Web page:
Weather in Austin: Climate, Seasons, and Average Monthly Temperature

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Many newcomers and visitors arrive with the misguided notion that Austin has a desert-like climate. Technically speaking, Austin has a humid subtropical climate, which means it has long, hot summers and typically mild winters. In July and August, high temps often top out at around 100 degrees F, sometimes for several days in a row. The humidity is usually only at sauna-like levels just before a rainstorm, but even when it’s not raining, the humidity rarely dips below 30 percent. Due to the generally mild climate, allergy season lasts all year.

 

Fast Climate Facts

  • Hottest Month: August (97 F / 36 C)
  • Coldest Month: January (42 F / 5 C)
  • Wettest Month: May (4.4 inches)

Flash Flooding in Austin

In May and early June, spring rains can turn the area’s rivers, streams and even dry creek beds into raging walls of water. Several dams control the flow of the Colorado River through the city, creating Lake Austin and Lady Bird Lake. But even these flood control systems can get overwhelmed when the storms move slowly over the area. Adding to the danger, many smaller streets traverse low-water crossings over normally timid streams. Most water-related tragedies in Austin occur at these low-water crossings, leading local officials to promote the slogan: “Turn around, don’t drown.” The cities and counties in the region operate a constantly updated website that displays the current status of low-water crossings.

In recent years, extended droughts have been more common than heavy rains. In 2013, the water level at Lake Travis dropped so low that many lakeside restaurants found themselves 100 yards or more from the water. Floods in 2015 significantly improved the lake levels, and many of the shuttered businesses reopened. Continued heavy rain in 2016 has sustained the lake levels and led to an economic boom in the Lake Travis area.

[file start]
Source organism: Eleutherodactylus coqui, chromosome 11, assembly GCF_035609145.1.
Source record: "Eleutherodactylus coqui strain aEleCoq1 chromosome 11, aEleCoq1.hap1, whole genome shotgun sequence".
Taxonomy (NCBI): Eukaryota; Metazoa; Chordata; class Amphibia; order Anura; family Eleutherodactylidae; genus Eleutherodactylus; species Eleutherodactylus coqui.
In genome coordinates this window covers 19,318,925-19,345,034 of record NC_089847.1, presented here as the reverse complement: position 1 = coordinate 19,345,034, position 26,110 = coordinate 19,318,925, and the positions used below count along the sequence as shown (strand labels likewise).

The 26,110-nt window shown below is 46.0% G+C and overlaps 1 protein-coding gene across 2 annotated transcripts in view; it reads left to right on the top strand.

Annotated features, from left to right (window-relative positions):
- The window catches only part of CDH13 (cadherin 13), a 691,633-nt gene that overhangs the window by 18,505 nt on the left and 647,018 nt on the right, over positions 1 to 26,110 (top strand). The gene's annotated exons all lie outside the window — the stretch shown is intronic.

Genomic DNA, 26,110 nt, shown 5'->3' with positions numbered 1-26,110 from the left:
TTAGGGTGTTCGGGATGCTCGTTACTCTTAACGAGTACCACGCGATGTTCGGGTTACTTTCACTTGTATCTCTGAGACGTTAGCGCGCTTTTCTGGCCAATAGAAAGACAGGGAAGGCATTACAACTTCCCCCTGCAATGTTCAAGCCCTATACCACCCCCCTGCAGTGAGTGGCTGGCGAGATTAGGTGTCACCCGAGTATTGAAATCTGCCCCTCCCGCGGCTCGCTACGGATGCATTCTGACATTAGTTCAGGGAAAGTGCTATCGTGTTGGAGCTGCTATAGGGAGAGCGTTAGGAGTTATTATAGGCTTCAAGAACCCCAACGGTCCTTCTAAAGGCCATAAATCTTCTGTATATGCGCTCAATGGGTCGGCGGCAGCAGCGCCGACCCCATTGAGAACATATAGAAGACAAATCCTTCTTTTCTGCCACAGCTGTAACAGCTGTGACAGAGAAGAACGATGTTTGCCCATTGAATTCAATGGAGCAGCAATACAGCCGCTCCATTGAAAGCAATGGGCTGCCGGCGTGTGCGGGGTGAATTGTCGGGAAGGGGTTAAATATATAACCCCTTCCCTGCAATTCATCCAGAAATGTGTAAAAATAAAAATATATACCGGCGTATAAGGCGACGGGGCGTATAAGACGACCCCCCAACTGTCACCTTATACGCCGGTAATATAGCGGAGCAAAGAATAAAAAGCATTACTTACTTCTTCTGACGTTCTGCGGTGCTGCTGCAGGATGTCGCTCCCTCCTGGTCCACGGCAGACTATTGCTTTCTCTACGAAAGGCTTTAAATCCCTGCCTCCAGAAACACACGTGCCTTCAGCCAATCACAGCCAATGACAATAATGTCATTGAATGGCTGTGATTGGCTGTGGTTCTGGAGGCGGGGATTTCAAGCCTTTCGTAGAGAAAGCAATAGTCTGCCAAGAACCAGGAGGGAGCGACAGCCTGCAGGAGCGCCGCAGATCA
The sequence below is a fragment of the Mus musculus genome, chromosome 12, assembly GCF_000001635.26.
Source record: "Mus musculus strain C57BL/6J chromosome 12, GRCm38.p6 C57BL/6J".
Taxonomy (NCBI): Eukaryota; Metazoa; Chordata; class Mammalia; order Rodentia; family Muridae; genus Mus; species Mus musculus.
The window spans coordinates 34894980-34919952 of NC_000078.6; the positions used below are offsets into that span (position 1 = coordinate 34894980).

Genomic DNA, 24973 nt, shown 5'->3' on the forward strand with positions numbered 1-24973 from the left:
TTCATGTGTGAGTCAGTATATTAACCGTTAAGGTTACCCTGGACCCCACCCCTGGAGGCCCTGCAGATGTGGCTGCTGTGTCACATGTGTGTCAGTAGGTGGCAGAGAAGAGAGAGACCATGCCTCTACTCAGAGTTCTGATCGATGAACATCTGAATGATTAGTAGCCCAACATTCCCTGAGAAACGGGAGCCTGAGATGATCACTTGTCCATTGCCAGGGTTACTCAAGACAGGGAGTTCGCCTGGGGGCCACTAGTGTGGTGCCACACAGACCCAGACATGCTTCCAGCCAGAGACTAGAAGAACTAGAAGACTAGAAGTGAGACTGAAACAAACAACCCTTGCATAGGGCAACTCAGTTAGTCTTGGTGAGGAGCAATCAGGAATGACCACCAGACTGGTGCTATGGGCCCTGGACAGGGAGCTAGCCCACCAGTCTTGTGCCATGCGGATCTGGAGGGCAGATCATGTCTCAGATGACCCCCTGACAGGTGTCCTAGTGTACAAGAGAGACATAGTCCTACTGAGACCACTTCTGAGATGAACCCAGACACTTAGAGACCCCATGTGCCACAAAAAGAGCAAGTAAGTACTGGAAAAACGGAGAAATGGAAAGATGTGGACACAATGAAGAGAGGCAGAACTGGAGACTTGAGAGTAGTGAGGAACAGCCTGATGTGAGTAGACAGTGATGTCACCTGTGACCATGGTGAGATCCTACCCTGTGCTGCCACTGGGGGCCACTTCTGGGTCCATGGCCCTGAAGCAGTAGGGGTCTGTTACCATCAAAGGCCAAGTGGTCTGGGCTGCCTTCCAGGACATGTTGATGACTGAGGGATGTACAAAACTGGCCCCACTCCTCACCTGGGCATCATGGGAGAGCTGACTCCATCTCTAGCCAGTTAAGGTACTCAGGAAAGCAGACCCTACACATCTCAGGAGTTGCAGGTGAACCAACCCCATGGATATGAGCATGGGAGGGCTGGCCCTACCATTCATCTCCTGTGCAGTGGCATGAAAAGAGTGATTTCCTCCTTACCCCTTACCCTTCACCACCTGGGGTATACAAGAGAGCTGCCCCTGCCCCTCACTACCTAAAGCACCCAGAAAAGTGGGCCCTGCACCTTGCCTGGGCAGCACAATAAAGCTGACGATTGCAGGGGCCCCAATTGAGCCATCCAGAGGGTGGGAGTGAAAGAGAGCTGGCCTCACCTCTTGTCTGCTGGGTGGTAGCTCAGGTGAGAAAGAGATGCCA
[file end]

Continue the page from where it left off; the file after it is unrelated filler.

In August 2017, Hurricane Harvey devastated Houston and much of southeast Texas. Austin and Central Texas received torrential rain but minimal wind damage. The drenching rains, however, had a delayed effect on many of the trees in the areas. Weeks and even months after the hurricane, trees started falling over without warning. The nonstop rain over several days had loosened the root systems and served as the final death blow for trees that already were in failing health. Such weather extremes can also affect home foundations and underground pipes.

As the ground shifts, concrete foundations and pipes can move and crack. 

Spring in Austin

Spring in Austin starts quite cool in March, but by May, temperatures are almost summer-like. While March and April are usually dry, May is Austin's rainiest month, typically receiving upwards of four inches of rain. Combined with the rising temperatures, this can make for some unbearably muggy and humid days. Still, spring in the Texas Hill Country is generally beautiful, with long sunny days and ample wildflower blooms appearing everywhere.